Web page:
Authors: Lieberman, Debra., Lingsweiler, Ryan., Yao, Mike. and Chesler, Zachary.
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Perceived message tailoring. We expect users who first receive topic-relevant assessment questions
about their own levels of stress and methods of stress management before reading a stress management
web site will perceive that the information in the web site has been tailored especially for them as
individuals.
H3: Users who respond to topic-relevant assessment questions before they see the content of a
web site will, when they see the web site, perceive that it is tailored for them, and users
who respond to topic-irrelevant assessment questions will not perceive any message
tailoring in the web site.

Perceived personal relevance. Users who perceive that messages have been tailored for them will be
likely to feel that the information is personally relevant.
H4: Users who perceive that messages have been tailored for them will consider the
information to be more personally relevant to them, compared to users who do not
perceieve any message tailoring.
Quality of the content. Users who perceive that messages have been tailored should form a more
favorable impression of the interactive system and its contents than those who do not perceive message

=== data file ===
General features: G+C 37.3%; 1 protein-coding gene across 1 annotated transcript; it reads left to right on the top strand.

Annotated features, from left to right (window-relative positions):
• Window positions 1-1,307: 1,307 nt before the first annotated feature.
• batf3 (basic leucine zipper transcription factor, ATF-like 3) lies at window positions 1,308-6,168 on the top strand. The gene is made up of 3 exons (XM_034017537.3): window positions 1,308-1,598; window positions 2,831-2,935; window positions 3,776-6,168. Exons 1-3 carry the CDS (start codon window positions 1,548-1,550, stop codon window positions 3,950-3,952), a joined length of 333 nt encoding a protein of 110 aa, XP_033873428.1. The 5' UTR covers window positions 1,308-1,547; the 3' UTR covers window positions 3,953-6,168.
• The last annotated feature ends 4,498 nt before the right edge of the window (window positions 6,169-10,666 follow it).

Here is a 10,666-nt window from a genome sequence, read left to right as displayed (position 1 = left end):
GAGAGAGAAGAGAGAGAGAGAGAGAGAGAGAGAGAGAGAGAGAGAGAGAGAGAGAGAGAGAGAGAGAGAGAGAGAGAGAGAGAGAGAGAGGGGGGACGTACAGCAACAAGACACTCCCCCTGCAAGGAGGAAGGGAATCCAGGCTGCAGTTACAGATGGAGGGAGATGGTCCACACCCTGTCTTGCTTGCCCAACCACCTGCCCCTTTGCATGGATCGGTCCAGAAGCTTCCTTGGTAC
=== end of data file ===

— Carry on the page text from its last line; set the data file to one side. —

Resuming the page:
tailoring.
H5: Users who experience perceived message tailoring will rate the quality of the content
more highly than users who do not experience perceived message tailoring.

Informativeness of the web site. Users who experience perceived message tailoring will elaborate the
messages and process them more deeply, and will therefore retain more information and consider the web
site to be more informative than those who do not experience perceived message tailoring.
H6: Users who experience message tailoring will rate the content as more informative than
users who do not experience perceived message tailoring
Methods

An experiment with a 2x2 design was conducted with 117 university undergraduates. To participate in
this study, participants sat at a computer workstation where they were given a web address and were
asked to look at the web site at that address. The web site first displayed four questions for them to
answer about their health. When they submitted their answers they then saw the Home page of a web site
about stress management. The web site included a definition of stress, its symptoms and causes, how to
prevent stress, and what to do to reduce stress when it occurs. Participants read the stress management
information on the web site and after ten minutes (which was not enough time for them to read everything
available in the web site) were asked to stop. They then typed in their answers to online questions asking
them to evaluate the web site they just saw.

All participants had access to the same information about stress management in the web site and the same
pages of content, which came from reputable sources such as the National Institutes of Health and major
healthcare providers. However, the information available from these sources was reformatted to have a
consistent appearance and layout in the site. Nowhere on the experimental web site was there any
indication where the content came from or when it was created. The graphics of the site were modest and
sparse. All pages contained simple graphics in the header and the main section of the page usually
contained text only. The look and feel of the site was intentionally made to be simple and straightforward.